He grins at the mention of it. “It all started when I just kind of laughed at myself when I said ‘Nosferatu Madre’. Like, how do you make a song out of that those two words? And it is kind of a campy, B-movie horror idea, like something from a Hammer film or something. Because no one was speaking Spanish on the Mayflower, butthen again we’re not writing historical dissertation. It’s certainly absurd – and I love absurdity.” 

Evidently so, judging by the title track, in which we are confronted with an apparent stream-of-consciousness journey through curious passages mentioning ‘blue-blooded freaks’ and ‘maritime tragedies’, after informing us that: ‘I’m not betting on wild horses… I demand to shut my clam the old-fashioned way/ Under a strawberry moon bell hand and wearing no clothes.’ Sounds great. But there aren’t any clues as to what it all means?

Fallon, a committed subscriber to the view that the listener should make of it what they will, offers only some background: “Well, Slaughter Beach is a real place in Delaware that we sometimes vacation at, which is also a protective wildlife preserve for horseshoe crabs and other species, but there’s just this Pink Floyd-esque surreal presence there. 

"It’s along the banks of the Delaware Bay going into the ocean, and there are these giant World War II towers that kind of just come out of the sand dunes, and they were used to make sure the Germans weren’t coming up the Delaware Bay into Philadelphia. 

"With the name Slaughter Beach there are several different versions why the place is called that [ranging from a Native-American massacre to the large numbers of crabs that don’t survive the spawning season]. But I like the name and I like that ambiguity.”


(Image credit: Dan Winters)

Whatever you make of such imagery, that track and the album in general sound satisfyingly epic, and they feel like the work of a band at the peak of their powers. Which begs the question from the two 50-something men: how do the four members of Clutch (bassist Dan Maines and lead guitarist Tim Sult make up the quartet alongside Fallon and Gaster), who have been in this band together for more than 30 years keep those creative juices flowing and retain their lust for live performance, at a time when many of their contemporaries would be comfortable with their armchair and slippers by this stage in their lives? 

“What keeps us going after all this time?” Gaster asks himself. “Simple answer: we still love making music together. We were never in pursuit of being rock stars. Even back when we started, stuff that was on MTV or rock radio we found corny and we didn’t want to do that. We’ve always felt like outsiders, felt apart from any industry trends. 

“Not long after we started, the grunge thing got big, so people tried to lump us in with that. And since then, so many labels, so many terms get thrown around, but we never felt the need to fit into those scenes or even fight against them. We never lost the thrill of just playing in a band.” 

In recent years, the longevity of the band has doubtless been boosted by them creating their own label, Weathermaker Music, which Fallon believes allows them freedom from the pressure so many other artists feel under to forever pursue that mythical commercial ‘next step’.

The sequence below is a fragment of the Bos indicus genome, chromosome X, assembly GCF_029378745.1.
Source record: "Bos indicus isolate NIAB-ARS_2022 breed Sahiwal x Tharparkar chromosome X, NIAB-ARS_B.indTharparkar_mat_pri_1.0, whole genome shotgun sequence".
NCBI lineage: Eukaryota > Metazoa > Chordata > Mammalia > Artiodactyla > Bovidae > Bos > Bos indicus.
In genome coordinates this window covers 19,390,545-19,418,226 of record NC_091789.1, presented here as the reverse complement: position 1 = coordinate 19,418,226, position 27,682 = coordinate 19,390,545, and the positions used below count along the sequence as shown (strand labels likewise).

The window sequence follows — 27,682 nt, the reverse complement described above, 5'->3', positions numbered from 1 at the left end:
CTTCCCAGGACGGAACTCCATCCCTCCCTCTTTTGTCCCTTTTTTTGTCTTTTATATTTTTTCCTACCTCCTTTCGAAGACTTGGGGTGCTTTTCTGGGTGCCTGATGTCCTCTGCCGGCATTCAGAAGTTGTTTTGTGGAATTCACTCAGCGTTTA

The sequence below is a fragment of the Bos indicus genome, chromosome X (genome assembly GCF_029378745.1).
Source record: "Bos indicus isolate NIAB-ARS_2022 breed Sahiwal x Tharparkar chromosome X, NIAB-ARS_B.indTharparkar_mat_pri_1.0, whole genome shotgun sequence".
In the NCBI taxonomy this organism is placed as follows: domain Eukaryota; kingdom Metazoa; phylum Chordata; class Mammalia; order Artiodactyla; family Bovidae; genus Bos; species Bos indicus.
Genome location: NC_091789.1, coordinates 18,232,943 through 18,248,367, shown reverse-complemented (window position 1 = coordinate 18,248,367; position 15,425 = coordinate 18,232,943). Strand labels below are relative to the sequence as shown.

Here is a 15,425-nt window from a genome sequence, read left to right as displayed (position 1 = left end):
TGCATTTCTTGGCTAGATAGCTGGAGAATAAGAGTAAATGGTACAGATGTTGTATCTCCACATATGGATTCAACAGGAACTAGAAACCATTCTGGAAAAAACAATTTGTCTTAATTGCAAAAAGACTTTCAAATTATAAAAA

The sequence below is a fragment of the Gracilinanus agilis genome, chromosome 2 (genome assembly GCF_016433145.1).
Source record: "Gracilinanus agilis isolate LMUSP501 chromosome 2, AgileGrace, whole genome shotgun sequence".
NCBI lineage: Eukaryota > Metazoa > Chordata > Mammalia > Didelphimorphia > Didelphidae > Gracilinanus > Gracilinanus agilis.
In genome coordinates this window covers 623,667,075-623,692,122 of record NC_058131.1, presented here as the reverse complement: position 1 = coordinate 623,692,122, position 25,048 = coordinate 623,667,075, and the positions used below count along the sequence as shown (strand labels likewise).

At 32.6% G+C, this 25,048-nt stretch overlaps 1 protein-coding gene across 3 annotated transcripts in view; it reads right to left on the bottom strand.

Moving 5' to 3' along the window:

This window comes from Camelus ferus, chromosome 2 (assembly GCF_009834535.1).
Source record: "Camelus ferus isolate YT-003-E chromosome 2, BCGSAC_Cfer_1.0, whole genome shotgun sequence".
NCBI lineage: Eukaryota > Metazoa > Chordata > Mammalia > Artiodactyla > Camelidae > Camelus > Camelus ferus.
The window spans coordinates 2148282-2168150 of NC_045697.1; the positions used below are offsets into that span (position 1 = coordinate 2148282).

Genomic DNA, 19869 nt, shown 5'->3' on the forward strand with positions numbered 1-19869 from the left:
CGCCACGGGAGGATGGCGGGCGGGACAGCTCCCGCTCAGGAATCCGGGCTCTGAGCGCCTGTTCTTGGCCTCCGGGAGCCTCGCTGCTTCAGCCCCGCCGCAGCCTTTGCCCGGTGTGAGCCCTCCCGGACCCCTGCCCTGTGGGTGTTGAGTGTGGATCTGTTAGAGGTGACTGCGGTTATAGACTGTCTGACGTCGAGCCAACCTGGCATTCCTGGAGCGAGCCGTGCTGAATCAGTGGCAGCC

“Some people find that kind of difficult to understand,” he says. “People still cling to the old business model of: you have to get signed by a label and sell more and more records. And to this day, I run into people that we’ve known for decades. And they’ll say: ‘Who are you signed with now?’ ‘Oh, we put out our own records.’ And they look at you like: [sympathetic face] ‘Ooh, sorry to hear that.’ Like you’re some kind of orphan! But I feel the exact opposite. Why would you sign to a label for seven albums or a three-sixty deal, when you’re basically in indentured servitude until they decide to drop you?” 

Not that running your own show is a walk in the park, of course. 

“There have been dark nights of the soul,” Fallon admits. “There’s been times where I have personally asked myself: ‘Is this sustainable – either mentally, emotionally, financially?’ But whatI remain thankful for is being able to make a living in the creative arts in any capacity. And one thing that makes a difference is, we’re not saying: ‘Oh, this is the record that’s going to break us.’ You know. Ever. No one cares. We’re happy at the level we’re at.” 

And Clutch are sustaining that level very nicely, thank you very much, due in no small part to a rock-solid fan base that ensures they can sell outshows like tonight’s gig in Belfast without many worries. But more importantly, while retaining the essential gut-punching heaviness that was always the essence of their appeal, they’re also subtly but surely expanding their musical horizons. 

And wherever your personal Slaughter Beach happens to be, whatever a ‘boss metal zone’ means to you, they sound like places you’ll want to hang out.

Johnny is a regular contributor to Prog and Classic Rock magazines, both online and in print. Johnny is a highly experienced and versatile music writer whose tastes range from prog and hard rock to R’n’B, funk, folk and blues. He has written about music professionally for 30 years, surviving the Britpop wars at the NME in the 90s (under the hard-to-shake teenage nickname Johnny Cigarettes) before branching out to newspapers such as The Guardian and The Independent and magazines such as Uncut, Record Collector and, of course, Prog and Classic Rock